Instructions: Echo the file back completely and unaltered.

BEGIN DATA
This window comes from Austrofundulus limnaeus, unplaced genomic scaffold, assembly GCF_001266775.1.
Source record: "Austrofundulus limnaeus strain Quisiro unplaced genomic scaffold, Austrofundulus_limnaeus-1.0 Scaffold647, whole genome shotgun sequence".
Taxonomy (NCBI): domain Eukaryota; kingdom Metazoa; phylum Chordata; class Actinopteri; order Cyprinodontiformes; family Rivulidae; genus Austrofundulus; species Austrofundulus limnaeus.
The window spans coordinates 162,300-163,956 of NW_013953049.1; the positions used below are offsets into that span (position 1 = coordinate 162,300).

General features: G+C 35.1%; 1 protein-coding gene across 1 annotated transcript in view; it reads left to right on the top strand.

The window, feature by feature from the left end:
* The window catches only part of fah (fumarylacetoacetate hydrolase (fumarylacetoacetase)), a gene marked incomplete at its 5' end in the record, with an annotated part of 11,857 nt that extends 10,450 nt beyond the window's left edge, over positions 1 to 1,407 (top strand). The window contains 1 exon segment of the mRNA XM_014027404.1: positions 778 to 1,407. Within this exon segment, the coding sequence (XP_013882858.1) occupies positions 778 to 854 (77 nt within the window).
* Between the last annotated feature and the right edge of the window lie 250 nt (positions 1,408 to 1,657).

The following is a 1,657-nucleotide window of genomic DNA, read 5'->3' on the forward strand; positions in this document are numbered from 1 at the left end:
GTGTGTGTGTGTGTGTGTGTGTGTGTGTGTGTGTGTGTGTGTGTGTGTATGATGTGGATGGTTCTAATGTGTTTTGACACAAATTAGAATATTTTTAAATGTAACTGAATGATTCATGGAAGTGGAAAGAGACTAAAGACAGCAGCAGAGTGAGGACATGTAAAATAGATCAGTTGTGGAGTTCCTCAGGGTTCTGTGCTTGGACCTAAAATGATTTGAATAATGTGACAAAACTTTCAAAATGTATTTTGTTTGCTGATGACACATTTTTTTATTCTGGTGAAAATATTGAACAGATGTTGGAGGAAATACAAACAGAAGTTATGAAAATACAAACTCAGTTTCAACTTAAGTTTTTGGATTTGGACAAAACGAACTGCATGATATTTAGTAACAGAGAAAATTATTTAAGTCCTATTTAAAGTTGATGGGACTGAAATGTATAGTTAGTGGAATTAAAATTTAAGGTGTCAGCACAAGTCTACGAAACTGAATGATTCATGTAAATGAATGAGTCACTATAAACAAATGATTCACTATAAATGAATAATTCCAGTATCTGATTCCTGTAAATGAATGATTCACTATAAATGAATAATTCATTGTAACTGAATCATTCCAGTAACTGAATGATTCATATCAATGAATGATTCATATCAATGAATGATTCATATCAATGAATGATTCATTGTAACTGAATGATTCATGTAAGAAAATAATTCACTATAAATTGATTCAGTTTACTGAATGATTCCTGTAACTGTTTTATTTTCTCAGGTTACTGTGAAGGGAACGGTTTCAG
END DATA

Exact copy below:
This window comes from Austrofundulus limnaeus, unplaced genomic scaffold, assembly GCF_001266775.1.
Source record: "Austrofundulus limnaeus strain Quisiro unplaced genomic scaffold, Austrofundulus_limnaeus-1.0 Scaffold647, whole genome shotgun sequence".
Taxonomy (NCBI): domain Eukaryota; kingdom Metazoa; phylum Chordata; class Actinopteri; order Cyprinodontiformes; family Rivulidae; genus Austrofundulus; species Austrofundulus limnaeus.
The window spans coordinates 162,300-163,956 of NW_013953049.1; the positions used below are offsets into that span (position 1 = coordinate 162,300).

General features: G+C 35.1%; 1 protein-coding gene across 1 annotated transcript in view; it reads left to right on the top strand.

The window, feature by feature from the left end:
* The window catches only part of fah (fumarylacetoacetate hydrolase (fumarylacetoacetase)), a gene marked incomplete at its 5' end in the record, with an annotated part of 11,857 nt that extends 10,450 nt beyond the window's left edge, over positions 1 to 1,407 (top strand). The window contains 1 exon segment of the mRNA XM_014027404.1: positions 778 to 1,407. Within this exon segment, the coding sequence (XP_013882858.1) occupies positions 778 to 854 (77 nt within the window).
* Between the last annotated feature and the right edge of the window lie 250 nt (positions 1,408 to 1,657).

The following is a 1,657-nucleotide window of genomic DNA, read 5'->3' on the forward strand; positions in this document are numbered from 1 at the left end:
GTGTGTGTGTGTGTGTGTGTGTGTGTGTGTGTGTGTGTGTGTGTGTGTATGATGTGGATGGTTCTAATGTGTTTTGACACAAATTAGAATATTTTTAAATGTAACTGAATGATTCATGGAAGTGGAAAGAGACTAAAGACAGCAGCAGAGTGAGGACATGTAAAATAGATCAGTTGTGGAGTTCCTCAGGGTTCTGTGCTTGGACCTAAAATGATTTGAATAATGTGACAAAACTTTCAAAATGTATTTTGTTTGCTGATGACACATTTTTTTATTCTGGTGAAAATATTGAACAGATGTTGGAGGAAATACAAACAGAAGTTATGAAAATACAAACTCAGTTTCAACTTAAGTTTTTGGATTTGGACAAAACGAACTGCATGATATTTAGTAACAGAGAAAATTATTTAAGTCCTATTTAAAGTTGATGGGACTGAAATGTATAGTTAGTGGAATTAAAATTTAAGGTGTCAGCACAAGTCTACGAAACTGAATGATTCATGTAAATGAATGAGTCACTATAAACAAATGATTCACTATAAATGAATAATTCCAGTATCTGATTCCTGTAAATGAATGATTCACTATAAATGAATAATTCATTGTAACTGAATCATTCCAGTAACTGAATGATTCATATCAATGAATGATTCATATCAATGAATGATTCATATCAATGAATGATTCATTGTAACTGAATGATTCATGTAAGAAAATAATTCACTATAAATTGATTCAGTTTACTGAATGATTCCTGTAACTGTTTTATTTTCTCAGGTTACTGTGAAGGGAACGGTTTCAG